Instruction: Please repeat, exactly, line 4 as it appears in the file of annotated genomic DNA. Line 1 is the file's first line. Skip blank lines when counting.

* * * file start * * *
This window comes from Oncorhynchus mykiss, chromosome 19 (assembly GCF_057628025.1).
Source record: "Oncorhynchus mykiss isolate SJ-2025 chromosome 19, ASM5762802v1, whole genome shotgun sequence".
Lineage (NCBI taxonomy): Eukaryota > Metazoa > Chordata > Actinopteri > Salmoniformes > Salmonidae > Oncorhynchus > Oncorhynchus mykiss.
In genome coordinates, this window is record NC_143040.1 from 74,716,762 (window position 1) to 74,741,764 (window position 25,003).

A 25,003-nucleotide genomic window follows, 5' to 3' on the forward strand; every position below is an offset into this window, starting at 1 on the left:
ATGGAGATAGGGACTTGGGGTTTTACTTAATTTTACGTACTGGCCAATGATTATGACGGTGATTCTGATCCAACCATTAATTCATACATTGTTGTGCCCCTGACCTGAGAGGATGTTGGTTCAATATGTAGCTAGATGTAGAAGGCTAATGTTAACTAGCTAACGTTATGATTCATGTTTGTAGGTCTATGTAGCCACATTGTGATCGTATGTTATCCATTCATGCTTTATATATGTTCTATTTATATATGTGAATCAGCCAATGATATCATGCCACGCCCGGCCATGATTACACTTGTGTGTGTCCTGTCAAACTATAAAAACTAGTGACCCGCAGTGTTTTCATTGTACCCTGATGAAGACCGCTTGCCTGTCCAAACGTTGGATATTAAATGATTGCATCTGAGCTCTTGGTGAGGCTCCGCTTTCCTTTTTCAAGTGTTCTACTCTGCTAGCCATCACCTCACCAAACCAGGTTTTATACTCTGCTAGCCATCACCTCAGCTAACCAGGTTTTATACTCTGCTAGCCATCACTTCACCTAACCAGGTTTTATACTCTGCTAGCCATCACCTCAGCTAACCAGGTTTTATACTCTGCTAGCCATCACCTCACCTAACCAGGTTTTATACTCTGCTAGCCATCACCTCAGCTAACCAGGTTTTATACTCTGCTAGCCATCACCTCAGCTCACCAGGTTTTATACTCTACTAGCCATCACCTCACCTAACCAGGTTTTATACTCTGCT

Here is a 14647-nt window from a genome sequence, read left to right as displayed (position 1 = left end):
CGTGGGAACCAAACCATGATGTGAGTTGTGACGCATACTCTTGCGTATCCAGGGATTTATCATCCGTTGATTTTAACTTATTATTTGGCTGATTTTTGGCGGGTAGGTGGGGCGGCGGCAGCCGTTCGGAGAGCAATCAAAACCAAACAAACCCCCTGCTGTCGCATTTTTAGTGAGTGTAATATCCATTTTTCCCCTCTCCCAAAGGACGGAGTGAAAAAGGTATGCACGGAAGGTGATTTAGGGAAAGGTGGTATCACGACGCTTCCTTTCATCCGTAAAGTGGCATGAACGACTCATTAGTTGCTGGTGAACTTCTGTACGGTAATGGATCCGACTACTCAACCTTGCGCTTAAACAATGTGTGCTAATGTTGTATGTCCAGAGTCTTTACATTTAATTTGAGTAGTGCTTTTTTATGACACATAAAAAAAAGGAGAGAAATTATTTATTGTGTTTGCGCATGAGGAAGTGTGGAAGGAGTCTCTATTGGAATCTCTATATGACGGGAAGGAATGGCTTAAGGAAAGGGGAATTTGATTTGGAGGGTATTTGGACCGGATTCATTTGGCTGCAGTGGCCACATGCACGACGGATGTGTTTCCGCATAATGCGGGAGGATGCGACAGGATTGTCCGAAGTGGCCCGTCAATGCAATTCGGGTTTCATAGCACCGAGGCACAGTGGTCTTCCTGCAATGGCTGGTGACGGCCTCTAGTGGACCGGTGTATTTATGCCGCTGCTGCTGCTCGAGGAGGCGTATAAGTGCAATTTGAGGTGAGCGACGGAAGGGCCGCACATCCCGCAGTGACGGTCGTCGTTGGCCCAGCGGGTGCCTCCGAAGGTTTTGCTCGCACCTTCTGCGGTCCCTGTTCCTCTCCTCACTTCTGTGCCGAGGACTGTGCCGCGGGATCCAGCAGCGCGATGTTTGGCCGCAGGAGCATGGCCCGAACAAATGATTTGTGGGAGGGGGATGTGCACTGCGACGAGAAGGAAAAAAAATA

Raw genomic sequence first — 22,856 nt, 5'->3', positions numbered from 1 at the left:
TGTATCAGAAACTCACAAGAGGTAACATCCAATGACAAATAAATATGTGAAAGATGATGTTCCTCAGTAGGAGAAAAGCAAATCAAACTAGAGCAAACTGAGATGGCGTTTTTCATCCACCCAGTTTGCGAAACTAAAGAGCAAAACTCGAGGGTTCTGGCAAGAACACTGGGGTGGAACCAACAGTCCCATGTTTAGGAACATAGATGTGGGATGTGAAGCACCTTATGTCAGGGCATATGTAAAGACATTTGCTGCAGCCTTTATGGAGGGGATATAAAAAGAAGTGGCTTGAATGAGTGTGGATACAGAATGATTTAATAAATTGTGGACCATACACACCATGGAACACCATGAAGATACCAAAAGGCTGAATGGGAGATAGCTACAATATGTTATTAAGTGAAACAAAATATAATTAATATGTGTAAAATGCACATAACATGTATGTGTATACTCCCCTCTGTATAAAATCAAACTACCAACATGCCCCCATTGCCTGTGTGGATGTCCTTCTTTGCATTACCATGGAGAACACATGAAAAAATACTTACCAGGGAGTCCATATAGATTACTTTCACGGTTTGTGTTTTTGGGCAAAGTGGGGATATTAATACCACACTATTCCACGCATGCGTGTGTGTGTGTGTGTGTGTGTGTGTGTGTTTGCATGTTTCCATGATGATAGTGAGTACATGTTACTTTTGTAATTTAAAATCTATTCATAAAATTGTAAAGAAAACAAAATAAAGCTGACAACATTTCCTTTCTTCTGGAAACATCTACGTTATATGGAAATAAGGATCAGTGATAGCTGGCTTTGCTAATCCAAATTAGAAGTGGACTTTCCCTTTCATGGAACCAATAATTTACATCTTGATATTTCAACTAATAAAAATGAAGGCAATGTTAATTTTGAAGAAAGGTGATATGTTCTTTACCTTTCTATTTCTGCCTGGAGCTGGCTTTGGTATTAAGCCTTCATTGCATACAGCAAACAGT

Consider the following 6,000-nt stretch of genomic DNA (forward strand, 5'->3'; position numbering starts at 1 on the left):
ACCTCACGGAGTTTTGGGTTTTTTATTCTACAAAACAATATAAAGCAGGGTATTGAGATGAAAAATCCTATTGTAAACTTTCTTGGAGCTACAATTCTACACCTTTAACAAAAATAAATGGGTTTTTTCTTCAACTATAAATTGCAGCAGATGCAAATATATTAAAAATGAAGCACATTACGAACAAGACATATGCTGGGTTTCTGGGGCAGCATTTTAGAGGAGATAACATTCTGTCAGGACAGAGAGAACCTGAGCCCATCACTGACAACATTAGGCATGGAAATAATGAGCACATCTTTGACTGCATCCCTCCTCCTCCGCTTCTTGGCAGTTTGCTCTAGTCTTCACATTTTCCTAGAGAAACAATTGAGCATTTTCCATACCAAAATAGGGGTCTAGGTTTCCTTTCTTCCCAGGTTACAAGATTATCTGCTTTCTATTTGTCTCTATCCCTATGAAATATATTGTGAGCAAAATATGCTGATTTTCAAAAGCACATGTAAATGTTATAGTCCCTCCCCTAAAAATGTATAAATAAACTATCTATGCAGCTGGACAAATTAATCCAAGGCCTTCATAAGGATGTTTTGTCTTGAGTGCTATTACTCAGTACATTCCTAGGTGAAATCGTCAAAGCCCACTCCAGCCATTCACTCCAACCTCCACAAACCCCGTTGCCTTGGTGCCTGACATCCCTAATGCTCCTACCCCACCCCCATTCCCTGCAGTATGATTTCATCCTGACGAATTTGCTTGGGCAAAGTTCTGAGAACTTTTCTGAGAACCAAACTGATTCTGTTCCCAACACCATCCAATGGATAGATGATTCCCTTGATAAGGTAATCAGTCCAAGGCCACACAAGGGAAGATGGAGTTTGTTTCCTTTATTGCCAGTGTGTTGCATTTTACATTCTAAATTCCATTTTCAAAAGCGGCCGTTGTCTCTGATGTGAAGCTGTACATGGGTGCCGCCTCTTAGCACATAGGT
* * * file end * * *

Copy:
In genome coordinates, this window is record NC_143040.1 from 74,716,762 (window position 1) to 74,741,764 (window position 25,003).